In February, three school students helped push a statewide net neutrality bill in Oregon. Today, Gov. Kate Brown is headed to the girls' middle school in Portland, where she will sign the bill into law.
"It's an honour for the Governor to come to our school and sign a bill that's so important to the three of us," Luca, a 12-year-old at Mt. Tabor Middle School, told Gizmodo in an email. Luca, along with friends Lola, 13, and Athena, 12, testified before the Oregon House Committee on Rules in support of the bill, helping bring greater attention to it before the state's lawmakers voted it through to Gov. Brown's desk.
The legislation, House Bill 4155, aims to help guarantee that Oregon residents get the net neutrality protections that the Federal Communications Commission killed in December of last year. Specifically, the Republican-led FCC voted to overturn the agency's 2015 Open Internet Order, which forbade internet service providers from throttling or blocking legal online content or "paid prioritisation," better known as "fast lanes" for companies that pay to have their services delivered to customers at greater speeds.
Oregon's new law makes it illegal for the state's public bodies to work with ISPs that take part in discriminatory activities such as paid prioritisation and blocking content online. However, as Ars Technica points out, it is likely ISPs will sue to strike down Oregon's new law, as companies like AT&T and Verizon had said they would do in response to other state efforts.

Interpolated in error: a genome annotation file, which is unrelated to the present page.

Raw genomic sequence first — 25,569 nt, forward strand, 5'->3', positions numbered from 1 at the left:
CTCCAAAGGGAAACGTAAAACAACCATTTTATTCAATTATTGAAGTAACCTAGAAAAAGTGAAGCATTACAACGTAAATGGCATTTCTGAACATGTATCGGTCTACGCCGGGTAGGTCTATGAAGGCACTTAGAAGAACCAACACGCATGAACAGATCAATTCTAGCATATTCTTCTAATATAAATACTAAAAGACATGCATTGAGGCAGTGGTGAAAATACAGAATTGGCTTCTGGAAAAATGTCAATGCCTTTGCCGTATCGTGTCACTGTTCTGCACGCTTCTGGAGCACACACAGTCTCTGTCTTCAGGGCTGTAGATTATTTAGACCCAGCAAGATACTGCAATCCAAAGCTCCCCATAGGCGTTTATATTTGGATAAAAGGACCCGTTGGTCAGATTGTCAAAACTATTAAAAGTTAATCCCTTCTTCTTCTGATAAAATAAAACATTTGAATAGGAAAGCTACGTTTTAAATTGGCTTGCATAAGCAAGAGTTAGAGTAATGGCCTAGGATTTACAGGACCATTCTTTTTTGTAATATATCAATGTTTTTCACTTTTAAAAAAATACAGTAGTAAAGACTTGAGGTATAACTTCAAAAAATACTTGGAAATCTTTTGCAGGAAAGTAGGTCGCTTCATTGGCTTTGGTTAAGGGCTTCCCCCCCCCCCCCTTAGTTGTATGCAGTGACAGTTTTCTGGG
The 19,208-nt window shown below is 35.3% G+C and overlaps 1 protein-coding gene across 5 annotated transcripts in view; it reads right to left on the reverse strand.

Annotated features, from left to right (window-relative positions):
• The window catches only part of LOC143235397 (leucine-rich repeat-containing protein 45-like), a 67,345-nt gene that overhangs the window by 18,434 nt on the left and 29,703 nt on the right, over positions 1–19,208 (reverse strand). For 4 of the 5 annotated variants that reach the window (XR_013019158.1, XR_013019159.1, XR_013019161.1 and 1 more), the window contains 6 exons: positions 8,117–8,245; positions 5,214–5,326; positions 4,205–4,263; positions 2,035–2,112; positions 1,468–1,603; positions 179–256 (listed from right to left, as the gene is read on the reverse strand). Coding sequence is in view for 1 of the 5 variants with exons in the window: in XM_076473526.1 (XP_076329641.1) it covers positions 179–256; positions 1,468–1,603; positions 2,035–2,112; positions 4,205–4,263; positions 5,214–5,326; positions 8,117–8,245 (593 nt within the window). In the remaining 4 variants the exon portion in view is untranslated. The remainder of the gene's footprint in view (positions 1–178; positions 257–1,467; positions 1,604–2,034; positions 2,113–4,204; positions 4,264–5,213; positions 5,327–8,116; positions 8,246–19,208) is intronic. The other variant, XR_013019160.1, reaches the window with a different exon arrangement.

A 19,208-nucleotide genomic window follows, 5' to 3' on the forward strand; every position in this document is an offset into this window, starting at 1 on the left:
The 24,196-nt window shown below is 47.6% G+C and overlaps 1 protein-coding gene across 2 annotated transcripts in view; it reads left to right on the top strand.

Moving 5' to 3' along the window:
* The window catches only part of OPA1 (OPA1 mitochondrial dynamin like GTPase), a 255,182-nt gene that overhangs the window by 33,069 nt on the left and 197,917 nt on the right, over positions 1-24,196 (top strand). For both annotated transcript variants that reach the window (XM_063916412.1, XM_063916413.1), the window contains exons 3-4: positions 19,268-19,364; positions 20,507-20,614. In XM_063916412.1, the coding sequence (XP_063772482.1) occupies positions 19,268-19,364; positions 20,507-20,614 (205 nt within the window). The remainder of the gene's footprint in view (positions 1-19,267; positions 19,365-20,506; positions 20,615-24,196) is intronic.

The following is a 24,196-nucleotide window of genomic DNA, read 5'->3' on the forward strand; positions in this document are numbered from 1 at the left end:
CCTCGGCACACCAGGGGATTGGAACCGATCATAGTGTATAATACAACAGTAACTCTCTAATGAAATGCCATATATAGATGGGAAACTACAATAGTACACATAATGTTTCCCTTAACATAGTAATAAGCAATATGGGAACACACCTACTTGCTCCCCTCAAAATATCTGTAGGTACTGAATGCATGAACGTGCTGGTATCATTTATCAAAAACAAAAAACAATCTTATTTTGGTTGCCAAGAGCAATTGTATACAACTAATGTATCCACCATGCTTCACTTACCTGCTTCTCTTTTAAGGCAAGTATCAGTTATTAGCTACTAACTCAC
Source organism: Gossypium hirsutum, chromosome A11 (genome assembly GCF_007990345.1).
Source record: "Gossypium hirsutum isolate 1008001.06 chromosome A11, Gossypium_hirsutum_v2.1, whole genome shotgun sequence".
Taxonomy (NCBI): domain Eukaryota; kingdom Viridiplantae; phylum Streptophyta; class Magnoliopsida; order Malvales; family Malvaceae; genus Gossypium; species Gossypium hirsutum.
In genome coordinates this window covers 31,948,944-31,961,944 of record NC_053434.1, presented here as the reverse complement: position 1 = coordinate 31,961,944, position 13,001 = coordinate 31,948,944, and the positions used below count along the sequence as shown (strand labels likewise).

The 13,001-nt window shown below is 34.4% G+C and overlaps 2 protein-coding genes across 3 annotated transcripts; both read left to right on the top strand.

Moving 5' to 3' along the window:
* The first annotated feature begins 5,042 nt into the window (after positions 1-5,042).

"When the federal government repealed net neutrality, they took a step backward," Gov. Brown said in a speech on Monday at Mt. Tabor. "In Oregon, we want to move forward, to make sure that the internet is a level playing field, instead of exacerbating economic disparity."
All three girls said they feel they are getting too much praise for their efforts, crediting Gov. Brown, State Reps. Jennifer Williamson and Paul Holvey, other individuals who testified on behalf of the bill, as well as digital-rights group the Electronic Frontier Foundation. "I think we are getting this much credit and attention because we are kids, and you don't usually see kids testifying for a bill," Lola said. Or, as Athena said at the closing of her testimony in February, "When kids get involved, you know someone really screwed up."
The girls said that the passing of this bill marks an important step toward their ultimate goal, which is for the government to reinstate net neutrality on a federal level.
"I've been really inspired over the past few months by students across the country getting involved in a variety of issues, driving action as well as conversation," Gov. Brown said. "It bodes well for the future of our democracy."